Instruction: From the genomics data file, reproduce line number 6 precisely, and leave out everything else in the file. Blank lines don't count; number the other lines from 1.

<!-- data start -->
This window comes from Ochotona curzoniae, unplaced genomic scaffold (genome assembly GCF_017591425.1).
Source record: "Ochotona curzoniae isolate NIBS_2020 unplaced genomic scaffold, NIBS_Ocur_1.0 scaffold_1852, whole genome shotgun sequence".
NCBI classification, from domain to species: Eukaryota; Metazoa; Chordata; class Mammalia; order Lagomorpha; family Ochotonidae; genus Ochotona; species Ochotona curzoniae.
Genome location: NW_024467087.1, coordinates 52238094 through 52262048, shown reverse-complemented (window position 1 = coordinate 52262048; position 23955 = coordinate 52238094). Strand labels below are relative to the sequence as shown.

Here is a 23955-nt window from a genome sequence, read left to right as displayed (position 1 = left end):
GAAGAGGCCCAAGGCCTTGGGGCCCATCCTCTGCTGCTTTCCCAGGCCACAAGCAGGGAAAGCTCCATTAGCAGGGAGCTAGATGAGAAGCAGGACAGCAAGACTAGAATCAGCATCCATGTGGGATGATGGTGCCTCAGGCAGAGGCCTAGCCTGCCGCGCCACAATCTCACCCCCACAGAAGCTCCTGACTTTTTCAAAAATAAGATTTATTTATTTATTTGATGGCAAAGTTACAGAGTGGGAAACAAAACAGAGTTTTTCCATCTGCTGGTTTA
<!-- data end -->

GAAGAGGCCCAAGGCCTTGGGGCCCATCCTCTGCTGCTTTCCCAGGCCACAAGCAGGGAAAGCTCCATTAGCAGGGAGCTAGATGAGAAGCAGGACAGCAAGACTAGAATCAGCATCCATGTGGGATGATGGTGCCTCAGGCAGAGGCCTAGCCTGCCGCGCCACAATCTCACCCCCACAGAAGCTCCTGACTTTTTCAAAAATAAGATTTATTTATTTATTTGATGGCAAAGTTACAGAGTGGGAAACAAAACAGAGTTTTTCCATCTGCTGGTTTA